Shall We Go Italian? The Power of ‘Feedbacks’

That is not a typo. Feedbacks, not feedback.

Working in a fast paced, dynamic team is hugely energising. Luckily lots of our team also don’t have an L&D background. The team come from the real world. They have worked in tough jobs, from battlefields to literally the schools of hard knocks. Working in a business devoted to high standards and continuous improvement creates a huge amount of energy. So whether it’s Chris’s dedication to getting everything shipped on time, Rosie’s proactivity in analysing our participant feedback and ensuring everything in the office is locked down, or Simon’s commitment to developing brilliant facilitators, this team loves to learn.

Last year we were joined by a creative marvel, Matteo. With a masters in graphic design he is a champion of refinement. Being Italian by birth he has helped me learn a few phrases and contributed to the joy in the office with his love of getting it perfect. So when working with Matteo he always asks us for something.

“Hey Jonna, how can we refine this? Do you have some small feedbacks?”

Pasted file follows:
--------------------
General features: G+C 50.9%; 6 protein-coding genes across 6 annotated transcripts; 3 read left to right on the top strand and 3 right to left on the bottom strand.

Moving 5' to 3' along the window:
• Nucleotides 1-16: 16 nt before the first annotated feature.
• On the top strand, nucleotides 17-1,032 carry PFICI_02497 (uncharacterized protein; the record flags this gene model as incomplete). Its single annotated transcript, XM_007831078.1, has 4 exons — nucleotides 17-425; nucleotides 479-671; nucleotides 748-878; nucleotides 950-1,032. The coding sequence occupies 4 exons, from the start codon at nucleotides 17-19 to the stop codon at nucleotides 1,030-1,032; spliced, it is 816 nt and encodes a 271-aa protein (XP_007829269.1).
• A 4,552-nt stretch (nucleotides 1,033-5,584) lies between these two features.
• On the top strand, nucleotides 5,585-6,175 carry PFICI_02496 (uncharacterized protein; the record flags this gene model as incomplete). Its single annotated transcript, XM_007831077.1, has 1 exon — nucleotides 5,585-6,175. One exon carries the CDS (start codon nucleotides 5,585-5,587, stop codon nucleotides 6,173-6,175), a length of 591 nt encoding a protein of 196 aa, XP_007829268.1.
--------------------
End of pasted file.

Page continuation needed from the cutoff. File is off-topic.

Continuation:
Feedbacks is brilliant. Small feedbacks are awesome. Not a “tough conversation”. No “critical feedback”. No “improvement points”. Matteo asks for what he wants.

“Do you have some small feedbacks that can help with refinement?” His artistic tone, level voice, patience and playful smile disarm me. He wants feedbacks, not feedback. Multiple small ideas for improvement. Zero sense of criticism. It’s also part of the process. This is not “even better if” after the event. This is live, during the process. How can we refine this now?

Matteo and I are developing a working partnership that drives the standard and execution higher and higher. We have a fraternal bond that is the essence of a great working rhythm. It is a delight to work with someone who asks.

The iconic Zenger and Folkman study on feedback shows a strong positive correlation between frequency of leaders asking for feedback, and positive perceptions of capability from their teams. Rather than seeking to give, the simplest thing we can do is ask, frequently.

And in my lexion I’m switching up. I’m going with Matteo. I’m switching from feedback to feedbacks. Join me. Feedbacks welcome.